Wednesday, July 25, 2012 | 2:01 a.m.
Even with job openings on the rise, the slow rate of U.S. hiring won’t be able to absorb the nearly 30 percent of young male veterans who still don’t have jobs. That alarming percentage could grow wildly if the Pentagon lays off an additional 100,000 troops this year, according to news reports. Meanwhile, leaders in Washington want to raise veterans’ health care premiums by 300 percent to save money and cut the deficit.
This is no way to honor the sacrifices our troops have made in Iraq and Afghanistan. And it won’t solve the real problem of Pentagon spending: inefficient bureaucracy that is wasting tens of billions of dollars each year because of unrealistic requirements and long delays. For instance, the Joint Strike Fighter was originally billed as an affordable fighter jet. Now it’s nearly a decade late and 75 percent over budget, costing an estimated $1 trillion and growing.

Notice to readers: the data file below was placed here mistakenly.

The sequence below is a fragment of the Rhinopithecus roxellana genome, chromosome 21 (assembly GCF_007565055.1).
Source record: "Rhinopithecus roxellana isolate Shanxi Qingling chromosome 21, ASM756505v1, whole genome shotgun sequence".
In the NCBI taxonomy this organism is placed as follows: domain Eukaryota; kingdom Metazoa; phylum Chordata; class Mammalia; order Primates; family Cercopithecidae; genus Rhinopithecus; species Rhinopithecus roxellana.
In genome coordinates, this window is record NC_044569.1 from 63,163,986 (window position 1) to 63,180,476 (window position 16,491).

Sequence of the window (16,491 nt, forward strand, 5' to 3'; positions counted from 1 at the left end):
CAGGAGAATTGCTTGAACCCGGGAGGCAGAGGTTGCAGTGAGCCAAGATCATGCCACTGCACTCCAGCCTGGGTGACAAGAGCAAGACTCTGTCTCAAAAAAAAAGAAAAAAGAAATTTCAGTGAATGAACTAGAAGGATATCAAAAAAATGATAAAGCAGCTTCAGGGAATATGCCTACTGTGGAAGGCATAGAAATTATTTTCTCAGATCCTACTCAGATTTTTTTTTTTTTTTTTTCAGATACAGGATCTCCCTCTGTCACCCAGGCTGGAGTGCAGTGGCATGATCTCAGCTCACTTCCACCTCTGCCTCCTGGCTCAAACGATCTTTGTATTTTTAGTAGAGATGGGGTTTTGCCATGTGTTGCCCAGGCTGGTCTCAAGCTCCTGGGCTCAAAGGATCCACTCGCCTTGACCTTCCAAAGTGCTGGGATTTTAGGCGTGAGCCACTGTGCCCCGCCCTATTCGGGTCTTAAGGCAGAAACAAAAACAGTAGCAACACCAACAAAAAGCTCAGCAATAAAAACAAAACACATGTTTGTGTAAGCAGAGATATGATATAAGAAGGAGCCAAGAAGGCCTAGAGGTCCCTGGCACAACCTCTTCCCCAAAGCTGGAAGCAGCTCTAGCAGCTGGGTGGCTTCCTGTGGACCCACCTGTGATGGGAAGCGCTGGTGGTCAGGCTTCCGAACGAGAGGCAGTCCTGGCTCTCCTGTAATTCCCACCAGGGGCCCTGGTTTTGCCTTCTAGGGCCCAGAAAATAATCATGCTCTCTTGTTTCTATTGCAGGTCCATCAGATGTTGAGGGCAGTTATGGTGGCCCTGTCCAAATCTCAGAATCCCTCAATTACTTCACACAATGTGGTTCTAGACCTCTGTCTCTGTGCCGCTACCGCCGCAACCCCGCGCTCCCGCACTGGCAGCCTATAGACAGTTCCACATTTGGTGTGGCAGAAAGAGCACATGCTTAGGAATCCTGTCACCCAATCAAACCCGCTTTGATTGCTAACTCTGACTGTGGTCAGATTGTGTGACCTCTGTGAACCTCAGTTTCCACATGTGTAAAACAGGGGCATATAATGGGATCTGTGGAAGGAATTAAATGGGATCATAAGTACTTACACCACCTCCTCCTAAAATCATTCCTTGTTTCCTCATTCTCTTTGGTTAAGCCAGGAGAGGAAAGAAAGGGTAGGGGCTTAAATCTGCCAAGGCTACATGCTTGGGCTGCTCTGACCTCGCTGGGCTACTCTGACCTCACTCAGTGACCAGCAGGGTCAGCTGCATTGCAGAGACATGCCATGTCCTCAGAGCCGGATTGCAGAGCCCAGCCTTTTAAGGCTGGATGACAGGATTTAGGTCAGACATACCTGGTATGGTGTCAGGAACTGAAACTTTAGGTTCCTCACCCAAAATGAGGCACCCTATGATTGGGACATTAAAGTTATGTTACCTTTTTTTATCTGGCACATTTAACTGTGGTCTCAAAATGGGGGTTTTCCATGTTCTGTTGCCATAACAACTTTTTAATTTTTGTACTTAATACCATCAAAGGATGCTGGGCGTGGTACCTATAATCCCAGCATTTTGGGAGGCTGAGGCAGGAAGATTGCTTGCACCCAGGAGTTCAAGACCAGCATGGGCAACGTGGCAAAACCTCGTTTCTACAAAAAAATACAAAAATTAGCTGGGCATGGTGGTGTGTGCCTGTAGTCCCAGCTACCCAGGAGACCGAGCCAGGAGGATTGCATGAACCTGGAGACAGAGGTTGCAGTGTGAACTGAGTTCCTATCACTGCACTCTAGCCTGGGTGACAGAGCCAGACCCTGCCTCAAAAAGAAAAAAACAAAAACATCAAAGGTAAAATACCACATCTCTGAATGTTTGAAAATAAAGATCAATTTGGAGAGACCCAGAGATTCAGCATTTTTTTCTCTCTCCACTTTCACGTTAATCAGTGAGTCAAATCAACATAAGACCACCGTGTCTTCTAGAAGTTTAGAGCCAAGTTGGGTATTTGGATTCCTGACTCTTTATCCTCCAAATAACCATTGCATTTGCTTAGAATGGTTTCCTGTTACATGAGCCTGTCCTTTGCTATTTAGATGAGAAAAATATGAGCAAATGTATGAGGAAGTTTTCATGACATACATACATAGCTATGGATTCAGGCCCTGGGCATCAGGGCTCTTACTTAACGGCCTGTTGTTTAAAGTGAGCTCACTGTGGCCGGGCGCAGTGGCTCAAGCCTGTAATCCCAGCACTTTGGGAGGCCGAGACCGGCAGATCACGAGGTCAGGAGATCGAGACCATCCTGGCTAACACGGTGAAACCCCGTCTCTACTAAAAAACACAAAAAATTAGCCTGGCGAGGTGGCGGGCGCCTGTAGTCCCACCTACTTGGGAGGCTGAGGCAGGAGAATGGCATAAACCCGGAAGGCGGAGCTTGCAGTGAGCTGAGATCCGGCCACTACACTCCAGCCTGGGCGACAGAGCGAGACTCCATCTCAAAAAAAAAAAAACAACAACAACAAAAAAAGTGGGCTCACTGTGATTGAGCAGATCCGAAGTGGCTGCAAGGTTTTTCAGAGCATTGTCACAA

Reasonable reforms proposed by former Defense Secretary Robert Gates would deliver equipment faster and save billions — enough to keep veterans’ health care affordable and help new veterans find jobs. By fixing spending problems, Congress and the Pentagon can honor the promises we’ve made to our troops.
The author is the president of the National Association of American Veterans.